Updated: Jul 15, 2020
By Rayan Omer
The law is changing as rapidly as the Coronavirus is spreading. A couple of weeks ago, small business owners were required to close their non-essential businesses and shelter at home. Now, these businesses are gradually reopening as the shelter-at-home order is loosening up.
Small business owners need to keep their businesses safe for employees' assurance. Otherwise, employees would be at risk of choosing between their income or their health. The government does not want employees to make these tough decisions, so it requires employers to make the necessary changes and to implement safety measures upon reopening their business to the public.
Closing small businesses has taken a toll on their owners, unlike big companies that can survive by operating from home or increasing revenue and resources during the lockdown. If the lockdown continues, such owners are in jeopardy for closing once and for all.
The law has allowed some small businesses to unlock their doors. Although exciting news, there are some unique dilemmas that small business owners will face as they return to work during a pandemic.
By planning, employers would avoid any pitfalls they may stumble upon due to their eagerness to reopen their business without enough knowledge. Small business owners should prioritize prevention measures rather than testing because the latter poses some challenges. Testing could be inaccurate, invasive, and costly for employers.
Under the Occupational Safety and Health Administration Act (“OSHA”), employers are required to provide a safe environment for employees that do not pose a risk of death or serious physical injury.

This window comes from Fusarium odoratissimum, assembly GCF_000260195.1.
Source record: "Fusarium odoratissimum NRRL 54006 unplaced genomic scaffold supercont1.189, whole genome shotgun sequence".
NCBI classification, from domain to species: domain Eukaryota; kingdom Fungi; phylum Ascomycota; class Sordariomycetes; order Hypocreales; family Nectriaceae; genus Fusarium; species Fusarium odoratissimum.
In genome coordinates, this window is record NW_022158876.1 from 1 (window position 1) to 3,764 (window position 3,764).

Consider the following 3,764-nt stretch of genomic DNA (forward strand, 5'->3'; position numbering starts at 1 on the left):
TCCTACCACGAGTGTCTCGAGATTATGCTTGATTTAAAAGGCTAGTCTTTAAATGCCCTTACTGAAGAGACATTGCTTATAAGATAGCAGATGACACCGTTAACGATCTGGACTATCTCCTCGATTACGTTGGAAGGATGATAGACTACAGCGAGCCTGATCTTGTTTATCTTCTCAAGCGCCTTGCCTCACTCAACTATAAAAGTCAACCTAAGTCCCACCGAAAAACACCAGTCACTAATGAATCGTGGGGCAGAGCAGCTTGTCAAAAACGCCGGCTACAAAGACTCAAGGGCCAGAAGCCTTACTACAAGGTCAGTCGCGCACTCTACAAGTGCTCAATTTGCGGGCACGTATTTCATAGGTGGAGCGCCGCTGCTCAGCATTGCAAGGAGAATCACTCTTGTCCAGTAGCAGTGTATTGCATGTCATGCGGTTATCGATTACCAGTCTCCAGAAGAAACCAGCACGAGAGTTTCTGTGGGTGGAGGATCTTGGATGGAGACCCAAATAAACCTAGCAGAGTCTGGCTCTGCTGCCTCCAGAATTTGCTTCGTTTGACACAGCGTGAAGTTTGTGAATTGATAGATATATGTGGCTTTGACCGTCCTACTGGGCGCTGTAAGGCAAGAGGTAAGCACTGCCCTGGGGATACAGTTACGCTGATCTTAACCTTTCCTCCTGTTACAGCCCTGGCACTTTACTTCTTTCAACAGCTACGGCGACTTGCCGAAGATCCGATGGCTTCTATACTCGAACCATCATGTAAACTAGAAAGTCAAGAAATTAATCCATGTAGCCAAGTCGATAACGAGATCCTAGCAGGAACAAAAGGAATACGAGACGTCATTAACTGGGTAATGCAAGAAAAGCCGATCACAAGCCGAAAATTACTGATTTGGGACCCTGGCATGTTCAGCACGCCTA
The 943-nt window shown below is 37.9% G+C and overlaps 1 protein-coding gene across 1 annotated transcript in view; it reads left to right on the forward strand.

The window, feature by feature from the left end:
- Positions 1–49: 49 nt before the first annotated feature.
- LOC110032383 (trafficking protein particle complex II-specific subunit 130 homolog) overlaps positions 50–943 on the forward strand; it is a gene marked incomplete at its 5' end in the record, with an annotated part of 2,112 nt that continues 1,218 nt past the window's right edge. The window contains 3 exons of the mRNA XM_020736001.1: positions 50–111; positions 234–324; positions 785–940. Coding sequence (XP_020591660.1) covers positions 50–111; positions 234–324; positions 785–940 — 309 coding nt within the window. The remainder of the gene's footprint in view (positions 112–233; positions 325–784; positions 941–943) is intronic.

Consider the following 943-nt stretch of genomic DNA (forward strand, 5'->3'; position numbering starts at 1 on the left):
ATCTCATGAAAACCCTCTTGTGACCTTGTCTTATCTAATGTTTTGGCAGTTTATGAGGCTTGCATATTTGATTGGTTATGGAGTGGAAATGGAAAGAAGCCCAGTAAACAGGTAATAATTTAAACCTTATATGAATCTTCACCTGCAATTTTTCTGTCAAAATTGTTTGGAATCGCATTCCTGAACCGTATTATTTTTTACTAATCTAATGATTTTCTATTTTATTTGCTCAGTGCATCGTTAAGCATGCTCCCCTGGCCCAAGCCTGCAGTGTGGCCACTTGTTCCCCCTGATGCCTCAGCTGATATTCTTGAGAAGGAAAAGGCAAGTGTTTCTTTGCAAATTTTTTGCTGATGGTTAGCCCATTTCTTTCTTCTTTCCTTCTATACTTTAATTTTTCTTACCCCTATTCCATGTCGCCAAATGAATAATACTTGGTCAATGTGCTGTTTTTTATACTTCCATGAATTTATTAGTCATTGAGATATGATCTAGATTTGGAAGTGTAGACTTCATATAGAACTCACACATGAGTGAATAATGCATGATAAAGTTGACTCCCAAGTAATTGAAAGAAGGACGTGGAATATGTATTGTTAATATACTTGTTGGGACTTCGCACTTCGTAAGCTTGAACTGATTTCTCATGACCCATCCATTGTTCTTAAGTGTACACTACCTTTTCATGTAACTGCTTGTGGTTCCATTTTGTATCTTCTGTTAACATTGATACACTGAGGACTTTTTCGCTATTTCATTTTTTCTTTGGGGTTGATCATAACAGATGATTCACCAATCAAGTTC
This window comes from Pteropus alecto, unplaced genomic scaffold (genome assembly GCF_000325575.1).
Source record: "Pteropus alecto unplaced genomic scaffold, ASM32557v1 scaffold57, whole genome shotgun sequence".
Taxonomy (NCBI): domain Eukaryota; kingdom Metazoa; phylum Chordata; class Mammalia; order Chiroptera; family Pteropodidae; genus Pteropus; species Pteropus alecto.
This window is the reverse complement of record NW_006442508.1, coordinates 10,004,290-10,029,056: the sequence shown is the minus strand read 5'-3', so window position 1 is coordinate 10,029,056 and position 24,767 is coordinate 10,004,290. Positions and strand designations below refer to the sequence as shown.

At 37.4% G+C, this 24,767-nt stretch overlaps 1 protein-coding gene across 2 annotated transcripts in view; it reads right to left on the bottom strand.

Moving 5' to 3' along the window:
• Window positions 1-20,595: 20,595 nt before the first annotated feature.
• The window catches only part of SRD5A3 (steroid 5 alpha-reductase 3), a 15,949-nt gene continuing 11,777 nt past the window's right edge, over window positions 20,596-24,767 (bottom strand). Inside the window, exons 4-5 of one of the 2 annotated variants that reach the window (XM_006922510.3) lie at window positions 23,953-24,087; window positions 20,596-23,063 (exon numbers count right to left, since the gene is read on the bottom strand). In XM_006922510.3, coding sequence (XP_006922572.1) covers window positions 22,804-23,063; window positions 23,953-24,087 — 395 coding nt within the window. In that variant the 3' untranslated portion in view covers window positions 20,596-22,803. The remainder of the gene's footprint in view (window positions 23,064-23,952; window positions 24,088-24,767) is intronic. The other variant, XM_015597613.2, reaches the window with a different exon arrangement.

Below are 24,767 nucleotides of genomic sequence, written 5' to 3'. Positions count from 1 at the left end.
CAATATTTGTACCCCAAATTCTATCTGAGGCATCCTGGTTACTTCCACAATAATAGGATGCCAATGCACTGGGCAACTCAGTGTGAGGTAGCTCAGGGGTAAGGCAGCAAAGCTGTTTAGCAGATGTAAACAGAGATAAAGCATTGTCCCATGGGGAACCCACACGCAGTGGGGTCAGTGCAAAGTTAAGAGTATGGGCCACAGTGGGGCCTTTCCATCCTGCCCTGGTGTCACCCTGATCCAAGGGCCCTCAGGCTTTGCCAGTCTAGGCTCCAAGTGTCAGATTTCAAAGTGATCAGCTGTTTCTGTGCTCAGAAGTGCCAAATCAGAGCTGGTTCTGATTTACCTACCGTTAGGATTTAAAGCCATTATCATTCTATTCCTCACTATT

Providing a safe environment takes multiple shapes. People who have the Coronavirus can spread the virus through small droplets from the nose or mouth, which are expelled when they cough, sneeze, or speak. The virus can also spread if the droplets land on a surface that another person may touch. Here are some measures an employer can take to ensure a safe workplace:
Keeping a 6-feet social distance inside the business helps protect employees and the public from getting COVID-19 because an infected person’s sneeze or cough would not reach the other person’s face.
An employer can create social distancing by putting tape on the ground that helps customers know how to stay 6ft apart from each other. Social distancing would require physical modifications, such as evaluating the workplace layout, temporarily closing the break and locker rooms, any employer-provided meal, and snack benefits like vending machines. For more information on social distancing, check out these tips from Squire Patton Boggs.
An employer should also consider employee scheduling to reduce the crowding of employees by working different shifts to allow more space in the business. Employers should also consider keeping only the most essential workers present in the workplace while enabling others to telework or stay at home.
Another measurement is sanitization. It’s recommended to disinfect the workplace three times a day. Disinfection should happen once before work begins, midday and before closing. Providing the public with napkins and trash bins is beneficial. Also, requiring employees to frequently wash their hands is vital to safety. Employers should follow the Centers for Disease Control and Prevention’s (“CDC”) recommendations on best practices.
The employer should provide training during regular working hours on how the disease is transmitted, how to report possible cases, and self-isolation if there is suspicion or confirmed cases. This training is at no cost to employees. For more information, check out the U.S. Department of Labor.
Personal Protection Equipment (“PPE”)
Providing personal protection equipment, such as masks, helps disease prevention by ensuring employees do not touch their face and that employees do not spread bacteria via coughing or sneezing. PPE lowers the risk of sharing bacteria with others while maintaining social distancing. OSHA has provided interim guidance to help prevent worker exposure to COVID-19. This guidance applies to all U.S workers and employers.